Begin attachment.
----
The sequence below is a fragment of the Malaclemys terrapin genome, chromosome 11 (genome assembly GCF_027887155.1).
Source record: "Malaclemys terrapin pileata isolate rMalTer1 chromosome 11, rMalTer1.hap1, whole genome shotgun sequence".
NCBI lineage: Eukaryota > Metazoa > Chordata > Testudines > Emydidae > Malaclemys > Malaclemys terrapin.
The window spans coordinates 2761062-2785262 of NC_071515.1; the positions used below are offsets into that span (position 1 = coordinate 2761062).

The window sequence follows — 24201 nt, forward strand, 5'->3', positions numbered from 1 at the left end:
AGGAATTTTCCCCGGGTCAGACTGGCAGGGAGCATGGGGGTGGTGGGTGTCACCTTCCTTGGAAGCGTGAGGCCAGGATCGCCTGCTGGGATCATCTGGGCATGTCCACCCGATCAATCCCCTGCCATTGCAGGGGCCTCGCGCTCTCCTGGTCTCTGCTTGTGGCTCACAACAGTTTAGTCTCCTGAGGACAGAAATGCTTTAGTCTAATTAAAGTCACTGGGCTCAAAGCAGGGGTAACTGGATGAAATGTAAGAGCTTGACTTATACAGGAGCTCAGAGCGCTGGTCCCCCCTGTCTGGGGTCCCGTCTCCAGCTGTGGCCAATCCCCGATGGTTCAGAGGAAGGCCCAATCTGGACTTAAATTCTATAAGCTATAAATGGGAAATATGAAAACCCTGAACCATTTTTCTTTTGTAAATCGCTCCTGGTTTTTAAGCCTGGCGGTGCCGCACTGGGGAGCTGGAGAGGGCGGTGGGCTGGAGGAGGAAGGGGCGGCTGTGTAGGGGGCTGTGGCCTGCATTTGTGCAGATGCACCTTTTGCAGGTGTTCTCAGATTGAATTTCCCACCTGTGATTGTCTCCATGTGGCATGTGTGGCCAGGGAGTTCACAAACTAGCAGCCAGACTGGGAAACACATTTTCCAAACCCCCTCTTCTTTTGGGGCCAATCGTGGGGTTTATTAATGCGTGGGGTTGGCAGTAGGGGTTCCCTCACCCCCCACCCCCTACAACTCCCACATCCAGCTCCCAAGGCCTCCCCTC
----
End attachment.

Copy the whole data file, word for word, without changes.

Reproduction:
The sequence below is a fragment of the Malaclemys terrapin genome, chromosome 11 (genome assembly GCF_027887155.1).
Source record: "Malaclemys terrapin pileata isolate rMalTer1 chromosome 11, rMalTer1.hap1, whole genome shotgun sequence".
NCBI lineage: Eukaryota > Metazoa > Chordata > Testudines > Emydidae > Malaclemys > Malaclemys terrapin.
The window spans coordinates 2761062-2785262 of NC_071515.1; the positions used below are offsets into that span (position 1 = coordinate 2761062).

The window sequence follows — 24201 nt, forward strand, 5'->3', positions numbered from 1 at the left end:
AGGAATTTTCCCCGGGTCAGACTGGCAGGGAGCATGGGGGTGGTGGGTGTCACCTTCCTTGGAAGCGTGAGGCCAGGATCGCCTGCTGGGATCATCTGGGCATGTCCACCCGATCAATCCCCTGCCATTGCAGGGGCCTCGCGCTCTCCTGGTCTCTGCTTGTGGCTCACAACAGTTTAGTCTCCTGAGGACAGAAATGCTTTAGTCTAATTAAAGTCACTGGGCTCAAAGCAGGGGTAACTGGATGAAATGTAAGAGCTTGACTTATACAGGAGCTCAGAGCGCTGGTCCCCCCTGTCTGGGGTCCCGTCTCCAGCTGTGGCCAATCCCCGATGGTTCAGAGGAAGGCCCAATCTGGACTTAAATTCTATAAGCTATAAATGGGAAATATGAAAACCCTGAACCATTTTTCTTTTGTAAATCGCTCCTGGTTTTTAAGCCTGGCGGTGCCGCACTGGGGAGCTGGAGAGGGCGGTGGGCTGGAGGAGGAAGGGGCGGCTGTGTAGGGGGCTGTGGCCTGCATTTGTGCAGATGCACCTTTTGCAGGTGTTCTCAGATTGAATTTCCCACCTGTGATTGTCTCCATGTGGCATGTGTGGCCAGGGAGTTCACAAACTAGCAGCCAGACTGGGAAACACATTTTCCAAACCCCCTCTTCTTTTGGGGCCAATCGTGGGGTTTATTAATGCGTGGGGTTGGCAGTAGGGGTTCCCTCACCCCCCACCCCCTACAACTCCCACATCCAGCTCCCAAGGCCTCCCCTC